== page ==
See also:born at
See also:Bathgate, Linlithgow, Scotland, on the 7th of
See also:June 1811 . His
See also:father was a
See also:baker in that
See also:town, and
See also:James was the yeungest of a
See also:family of seven . At the age of fourteen he entered the university of
See also:Edinburgh as a student in the arts classes . Two years later he began his medical studies . At the age of nineteen he obtained the licence of the
See also:College of Surgeons, and two years afterwards took the degree of
See also:doctor of
See also:medicine . Dr
See also:Thomson (1765-1846), who then occupied the
See also:chair of pathology in the university, impressed with
See also:graduation thesis, " On
See also:Death from Inflammation," offered him his assistantship . The offer was accepted, and during the session 1537-1838 he acted as
See also:interim lecturer on pathology during the illness of the
See also:professor . The following winter he delivered his first course of lectures on obstetric medicine in the extra-academical school . In
See also:February 1840 he was elected to the professorship of medicine and midwifery in the university . Towards the end of 1846 he was
See also:present at an operation per-formed by Robert Liston on a patient rendered unconscious by the inhalation of sulphuric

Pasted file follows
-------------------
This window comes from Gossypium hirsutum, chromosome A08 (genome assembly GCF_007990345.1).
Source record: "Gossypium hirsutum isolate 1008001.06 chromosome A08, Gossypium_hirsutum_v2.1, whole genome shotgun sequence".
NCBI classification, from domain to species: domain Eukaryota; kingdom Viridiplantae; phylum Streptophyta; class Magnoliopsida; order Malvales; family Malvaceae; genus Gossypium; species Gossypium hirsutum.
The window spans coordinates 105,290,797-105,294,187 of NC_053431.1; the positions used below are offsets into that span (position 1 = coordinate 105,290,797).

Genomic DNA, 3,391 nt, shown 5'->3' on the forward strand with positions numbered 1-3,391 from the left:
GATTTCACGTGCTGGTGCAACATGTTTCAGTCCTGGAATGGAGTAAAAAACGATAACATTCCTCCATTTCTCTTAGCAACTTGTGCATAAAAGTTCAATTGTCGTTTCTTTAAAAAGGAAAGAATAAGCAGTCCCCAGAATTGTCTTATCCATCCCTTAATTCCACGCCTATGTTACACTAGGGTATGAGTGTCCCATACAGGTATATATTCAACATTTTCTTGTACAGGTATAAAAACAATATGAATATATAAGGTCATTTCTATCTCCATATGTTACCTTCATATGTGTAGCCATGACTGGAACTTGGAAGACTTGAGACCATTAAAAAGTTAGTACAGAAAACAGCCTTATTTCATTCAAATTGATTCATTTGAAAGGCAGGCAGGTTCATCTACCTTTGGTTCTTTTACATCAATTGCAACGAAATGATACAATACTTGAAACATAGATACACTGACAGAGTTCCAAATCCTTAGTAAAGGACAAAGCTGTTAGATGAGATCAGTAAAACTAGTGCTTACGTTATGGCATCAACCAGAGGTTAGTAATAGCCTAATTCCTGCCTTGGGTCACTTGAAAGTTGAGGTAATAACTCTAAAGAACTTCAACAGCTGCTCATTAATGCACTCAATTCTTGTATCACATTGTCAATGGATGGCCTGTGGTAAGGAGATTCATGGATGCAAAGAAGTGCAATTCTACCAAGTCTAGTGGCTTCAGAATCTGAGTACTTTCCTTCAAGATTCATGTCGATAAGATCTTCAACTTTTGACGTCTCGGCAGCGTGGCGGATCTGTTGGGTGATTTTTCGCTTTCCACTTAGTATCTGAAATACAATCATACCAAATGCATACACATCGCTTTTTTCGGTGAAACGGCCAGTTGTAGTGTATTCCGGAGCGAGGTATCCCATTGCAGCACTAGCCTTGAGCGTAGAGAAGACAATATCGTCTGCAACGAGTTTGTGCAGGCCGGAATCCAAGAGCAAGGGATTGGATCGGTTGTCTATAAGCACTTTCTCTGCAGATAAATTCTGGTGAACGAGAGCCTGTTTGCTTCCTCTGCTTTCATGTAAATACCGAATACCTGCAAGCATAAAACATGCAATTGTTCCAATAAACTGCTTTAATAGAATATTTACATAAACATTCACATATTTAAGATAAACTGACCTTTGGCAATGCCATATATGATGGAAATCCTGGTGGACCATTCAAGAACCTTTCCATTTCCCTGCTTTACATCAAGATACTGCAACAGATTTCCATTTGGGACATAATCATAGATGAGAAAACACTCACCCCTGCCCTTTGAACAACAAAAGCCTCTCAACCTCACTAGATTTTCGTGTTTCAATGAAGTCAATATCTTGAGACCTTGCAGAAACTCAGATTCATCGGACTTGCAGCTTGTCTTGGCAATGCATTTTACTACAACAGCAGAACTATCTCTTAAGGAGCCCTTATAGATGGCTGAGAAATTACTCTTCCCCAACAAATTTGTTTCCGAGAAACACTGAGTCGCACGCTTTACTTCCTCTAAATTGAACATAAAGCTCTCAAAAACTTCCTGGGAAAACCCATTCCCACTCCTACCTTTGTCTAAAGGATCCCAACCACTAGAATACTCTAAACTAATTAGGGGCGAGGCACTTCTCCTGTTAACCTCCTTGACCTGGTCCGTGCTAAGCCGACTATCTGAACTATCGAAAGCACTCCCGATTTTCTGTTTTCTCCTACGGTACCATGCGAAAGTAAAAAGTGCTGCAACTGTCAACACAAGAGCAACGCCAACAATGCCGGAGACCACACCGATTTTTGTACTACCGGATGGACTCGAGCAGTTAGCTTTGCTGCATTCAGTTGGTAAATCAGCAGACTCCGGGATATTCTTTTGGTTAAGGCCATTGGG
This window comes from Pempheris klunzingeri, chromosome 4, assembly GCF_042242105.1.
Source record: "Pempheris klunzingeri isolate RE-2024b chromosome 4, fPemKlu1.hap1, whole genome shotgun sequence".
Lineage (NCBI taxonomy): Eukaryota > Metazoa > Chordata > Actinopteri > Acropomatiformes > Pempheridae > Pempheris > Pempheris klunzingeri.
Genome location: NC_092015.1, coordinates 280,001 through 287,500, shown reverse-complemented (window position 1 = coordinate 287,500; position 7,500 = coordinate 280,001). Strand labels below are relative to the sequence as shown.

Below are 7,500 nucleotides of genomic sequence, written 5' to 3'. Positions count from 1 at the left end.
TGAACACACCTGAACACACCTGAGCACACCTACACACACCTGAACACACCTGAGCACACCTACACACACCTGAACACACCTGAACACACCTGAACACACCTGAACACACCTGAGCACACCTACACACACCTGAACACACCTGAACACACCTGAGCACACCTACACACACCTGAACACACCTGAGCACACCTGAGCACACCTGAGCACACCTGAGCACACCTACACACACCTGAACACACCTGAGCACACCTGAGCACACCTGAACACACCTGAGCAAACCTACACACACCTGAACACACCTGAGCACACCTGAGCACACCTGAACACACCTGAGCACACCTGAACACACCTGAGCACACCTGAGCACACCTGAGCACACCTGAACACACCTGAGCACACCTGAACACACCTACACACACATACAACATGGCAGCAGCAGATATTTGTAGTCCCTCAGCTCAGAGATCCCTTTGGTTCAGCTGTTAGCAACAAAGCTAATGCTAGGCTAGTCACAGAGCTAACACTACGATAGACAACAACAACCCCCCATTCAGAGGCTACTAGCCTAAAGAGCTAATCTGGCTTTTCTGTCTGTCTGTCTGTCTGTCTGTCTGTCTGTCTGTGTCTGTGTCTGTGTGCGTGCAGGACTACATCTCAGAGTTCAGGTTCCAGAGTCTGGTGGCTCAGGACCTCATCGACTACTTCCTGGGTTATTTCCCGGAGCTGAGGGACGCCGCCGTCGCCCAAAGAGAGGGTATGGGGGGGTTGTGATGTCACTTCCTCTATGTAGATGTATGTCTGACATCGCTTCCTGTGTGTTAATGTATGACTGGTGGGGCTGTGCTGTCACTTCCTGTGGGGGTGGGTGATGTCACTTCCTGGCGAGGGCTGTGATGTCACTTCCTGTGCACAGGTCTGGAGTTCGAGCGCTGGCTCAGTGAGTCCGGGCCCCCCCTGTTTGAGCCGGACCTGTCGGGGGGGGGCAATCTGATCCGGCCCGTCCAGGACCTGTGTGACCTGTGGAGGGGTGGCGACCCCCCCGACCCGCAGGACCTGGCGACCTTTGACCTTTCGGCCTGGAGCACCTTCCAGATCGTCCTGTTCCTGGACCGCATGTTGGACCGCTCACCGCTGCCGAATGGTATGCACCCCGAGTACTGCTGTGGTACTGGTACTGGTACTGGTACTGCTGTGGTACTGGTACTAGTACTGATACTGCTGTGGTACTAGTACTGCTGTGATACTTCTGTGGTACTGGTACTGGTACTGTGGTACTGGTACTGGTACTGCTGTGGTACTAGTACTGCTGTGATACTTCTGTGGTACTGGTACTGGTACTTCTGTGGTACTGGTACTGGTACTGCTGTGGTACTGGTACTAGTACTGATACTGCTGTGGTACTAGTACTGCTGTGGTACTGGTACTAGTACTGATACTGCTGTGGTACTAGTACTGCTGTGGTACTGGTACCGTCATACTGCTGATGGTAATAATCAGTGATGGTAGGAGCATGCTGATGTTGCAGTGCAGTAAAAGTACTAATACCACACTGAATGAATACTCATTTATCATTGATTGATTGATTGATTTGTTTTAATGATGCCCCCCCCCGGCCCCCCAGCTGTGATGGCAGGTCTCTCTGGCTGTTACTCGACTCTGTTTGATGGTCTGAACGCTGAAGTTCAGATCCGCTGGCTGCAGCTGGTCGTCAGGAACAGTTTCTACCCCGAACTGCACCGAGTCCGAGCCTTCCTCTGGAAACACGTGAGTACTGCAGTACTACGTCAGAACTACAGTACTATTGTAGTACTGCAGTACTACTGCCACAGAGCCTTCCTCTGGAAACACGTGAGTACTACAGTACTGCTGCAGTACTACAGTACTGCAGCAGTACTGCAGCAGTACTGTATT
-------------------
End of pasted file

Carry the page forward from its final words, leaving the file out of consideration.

See also:ether . The success of the proceeding was so marked that Simpson immediately began to use it in midwifery practice . He continued, however, to
See also:search for other substances having similar effects, and in
See also:March 1847 he read a paper on
See also:chloroform to the Medico-Chirurgical Society of Edinburgh, in which he fully detailed the
See also:history of the use of anaesthetics from the earliest times, but especially dwelt upon the advantages of chloroform over ether .
He advocated its use, not only for the prevention of
See also:pain in surgical operations, but also for the
See also:relief of pain in obstetrical practice, and his uncompromising advocacy of its use in the latter class of cases gave rise to one of the angriest and most widespread controversies of the
See also:time . In 1847 he was appointed a physician to the
See also:queen in Scotland . In 1859 he advocated the use of acupressure in place of ligatures for arresting the bleeding of cut
See also:arteries, but of more importance were his improvements in the methods of gynaecological diagnosis and
See also:obstetrics . His contributions to the literature of his profession were very numerous, embracing Obstetric
See also:Memoirs and Contributions (2 vols.), Homoeopathy, Acupressure, Selected Obstetrical
See also:Anaesthesia and Hospitalism and Clinical Lectures on the Diseases of
See also:Women . He also took an active
See also:interest in archaeology, and two volumes of his Archaeological Essays, edited by Dr J .
See also:Stuart, were published at Edinburgh in 1873 . Simpson, who had been created a
See also:baronet in 1866, died in Edinburgh on the 6th of May 187o, and was accorded a public funeral; his statue in
See also:bronze now stands in West Princes Street Gardens, Edinburgh . See John
See also:Duns, Memoir of J . Y . Simpson (1873) ; E . 13 . Simpson,
See also:Sir James Simpson (1896) ; and H .
See also:Gordon, Sir J . Y . Simpson and Chloroform (1897) .
MATTHEW SIMPSON (1811-1884)
THOMAS SIMPSON (1710-1761)
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